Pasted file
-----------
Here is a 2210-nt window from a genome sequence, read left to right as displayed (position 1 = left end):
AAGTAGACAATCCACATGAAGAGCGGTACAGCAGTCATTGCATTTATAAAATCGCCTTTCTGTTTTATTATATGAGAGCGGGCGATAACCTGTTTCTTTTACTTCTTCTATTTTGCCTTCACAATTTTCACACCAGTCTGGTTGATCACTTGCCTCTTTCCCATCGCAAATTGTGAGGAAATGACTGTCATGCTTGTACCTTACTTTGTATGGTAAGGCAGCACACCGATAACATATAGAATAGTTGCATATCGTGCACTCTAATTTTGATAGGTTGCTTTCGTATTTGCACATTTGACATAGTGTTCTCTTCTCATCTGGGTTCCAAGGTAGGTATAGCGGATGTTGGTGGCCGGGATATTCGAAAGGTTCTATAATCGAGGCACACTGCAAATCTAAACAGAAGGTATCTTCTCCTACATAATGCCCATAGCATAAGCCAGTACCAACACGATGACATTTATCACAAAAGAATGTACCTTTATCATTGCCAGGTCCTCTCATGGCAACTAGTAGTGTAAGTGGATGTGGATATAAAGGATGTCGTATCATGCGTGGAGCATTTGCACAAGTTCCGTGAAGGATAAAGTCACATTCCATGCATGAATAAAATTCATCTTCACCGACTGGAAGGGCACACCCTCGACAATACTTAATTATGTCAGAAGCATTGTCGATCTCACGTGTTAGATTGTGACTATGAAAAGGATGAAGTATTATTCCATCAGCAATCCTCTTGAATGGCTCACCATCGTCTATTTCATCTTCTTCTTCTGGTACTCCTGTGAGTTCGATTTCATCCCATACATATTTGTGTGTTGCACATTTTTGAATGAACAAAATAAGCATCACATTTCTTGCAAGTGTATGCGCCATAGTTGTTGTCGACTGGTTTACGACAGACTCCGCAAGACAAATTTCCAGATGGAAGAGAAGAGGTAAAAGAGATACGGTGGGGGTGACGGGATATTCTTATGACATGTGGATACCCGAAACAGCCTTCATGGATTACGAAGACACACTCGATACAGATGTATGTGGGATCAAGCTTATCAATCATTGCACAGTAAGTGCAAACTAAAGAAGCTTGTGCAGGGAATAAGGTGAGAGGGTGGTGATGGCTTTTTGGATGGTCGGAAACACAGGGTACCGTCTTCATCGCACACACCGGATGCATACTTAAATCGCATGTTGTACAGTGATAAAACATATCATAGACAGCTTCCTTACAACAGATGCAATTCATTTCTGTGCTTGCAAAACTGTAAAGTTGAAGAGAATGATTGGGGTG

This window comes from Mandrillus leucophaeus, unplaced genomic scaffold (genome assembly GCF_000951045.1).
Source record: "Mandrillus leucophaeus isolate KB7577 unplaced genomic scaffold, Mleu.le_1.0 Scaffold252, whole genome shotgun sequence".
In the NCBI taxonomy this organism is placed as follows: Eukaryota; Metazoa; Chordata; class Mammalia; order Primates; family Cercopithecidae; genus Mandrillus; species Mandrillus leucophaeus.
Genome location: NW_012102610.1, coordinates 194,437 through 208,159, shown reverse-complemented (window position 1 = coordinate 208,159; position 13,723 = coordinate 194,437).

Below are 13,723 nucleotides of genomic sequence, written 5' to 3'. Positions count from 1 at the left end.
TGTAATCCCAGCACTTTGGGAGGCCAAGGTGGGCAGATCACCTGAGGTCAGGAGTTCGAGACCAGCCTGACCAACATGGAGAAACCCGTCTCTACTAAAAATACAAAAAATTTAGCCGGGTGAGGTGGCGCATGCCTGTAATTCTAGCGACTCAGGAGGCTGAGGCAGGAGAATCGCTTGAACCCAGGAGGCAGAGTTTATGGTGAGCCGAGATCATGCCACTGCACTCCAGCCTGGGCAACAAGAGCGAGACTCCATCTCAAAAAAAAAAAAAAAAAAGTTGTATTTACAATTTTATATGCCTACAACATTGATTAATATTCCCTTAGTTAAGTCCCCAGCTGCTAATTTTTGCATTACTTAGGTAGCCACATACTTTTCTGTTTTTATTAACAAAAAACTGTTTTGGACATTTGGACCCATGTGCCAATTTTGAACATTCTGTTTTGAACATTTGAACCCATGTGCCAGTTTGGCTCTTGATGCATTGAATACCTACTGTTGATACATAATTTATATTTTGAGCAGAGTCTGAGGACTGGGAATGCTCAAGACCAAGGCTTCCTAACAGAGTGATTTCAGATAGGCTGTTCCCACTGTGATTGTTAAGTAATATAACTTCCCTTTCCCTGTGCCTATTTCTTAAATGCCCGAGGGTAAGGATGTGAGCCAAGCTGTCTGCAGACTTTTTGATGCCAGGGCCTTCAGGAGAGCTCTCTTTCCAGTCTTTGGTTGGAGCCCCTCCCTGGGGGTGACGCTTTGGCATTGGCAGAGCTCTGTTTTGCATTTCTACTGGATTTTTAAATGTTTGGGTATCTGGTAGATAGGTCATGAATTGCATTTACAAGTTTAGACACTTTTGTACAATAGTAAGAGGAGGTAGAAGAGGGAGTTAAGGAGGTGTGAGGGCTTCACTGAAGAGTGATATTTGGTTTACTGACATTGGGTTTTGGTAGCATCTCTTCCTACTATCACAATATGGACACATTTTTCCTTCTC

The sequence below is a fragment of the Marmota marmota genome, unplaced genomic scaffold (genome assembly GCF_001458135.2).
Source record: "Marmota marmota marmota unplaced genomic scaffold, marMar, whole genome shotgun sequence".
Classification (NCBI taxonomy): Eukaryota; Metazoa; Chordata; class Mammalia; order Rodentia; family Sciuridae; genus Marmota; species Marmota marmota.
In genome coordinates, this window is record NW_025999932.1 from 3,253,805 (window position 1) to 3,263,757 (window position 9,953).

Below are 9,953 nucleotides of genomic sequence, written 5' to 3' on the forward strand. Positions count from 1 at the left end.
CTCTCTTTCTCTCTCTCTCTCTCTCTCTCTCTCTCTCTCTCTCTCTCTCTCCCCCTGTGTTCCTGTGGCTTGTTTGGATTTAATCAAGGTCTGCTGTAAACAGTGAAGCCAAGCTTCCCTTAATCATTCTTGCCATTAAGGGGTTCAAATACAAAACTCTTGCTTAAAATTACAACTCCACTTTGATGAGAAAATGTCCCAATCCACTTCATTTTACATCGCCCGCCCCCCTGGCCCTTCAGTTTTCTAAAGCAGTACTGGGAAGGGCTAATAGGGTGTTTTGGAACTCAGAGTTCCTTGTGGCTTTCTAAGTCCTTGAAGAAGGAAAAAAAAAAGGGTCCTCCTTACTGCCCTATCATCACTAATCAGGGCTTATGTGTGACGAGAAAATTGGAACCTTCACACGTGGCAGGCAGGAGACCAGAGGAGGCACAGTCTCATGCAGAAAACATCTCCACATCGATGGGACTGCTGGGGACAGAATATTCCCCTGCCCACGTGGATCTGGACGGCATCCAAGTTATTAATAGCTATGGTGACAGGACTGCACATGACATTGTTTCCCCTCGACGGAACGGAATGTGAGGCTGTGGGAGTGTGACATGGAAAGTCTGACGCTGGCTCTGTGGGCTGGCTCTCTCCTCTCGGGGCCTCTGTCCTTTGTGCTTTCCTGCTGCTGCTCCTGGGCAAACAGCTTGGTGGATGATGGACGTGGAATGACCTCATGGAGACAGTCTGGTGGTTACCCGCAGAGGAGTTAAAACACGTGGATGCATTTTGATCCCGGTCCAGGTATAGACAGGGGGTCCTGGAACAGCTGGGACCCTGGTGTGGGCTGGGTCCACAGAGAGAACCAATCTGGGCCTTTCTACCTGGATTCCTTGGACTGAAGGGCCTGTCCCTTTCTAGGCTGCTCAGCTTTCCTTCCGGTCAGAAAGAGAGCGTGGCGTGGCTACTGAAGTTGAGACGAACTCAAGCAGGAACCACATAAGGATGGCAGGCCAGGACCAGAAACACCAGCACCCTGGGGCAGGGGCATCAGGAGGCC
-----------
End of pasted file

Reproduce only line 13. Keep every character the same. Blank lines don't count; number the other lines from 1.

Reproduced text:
Below are 9,953 nucleotides of genomic sequence, written 5' to 3' on the forward strand. Positions count from 1 at the left end.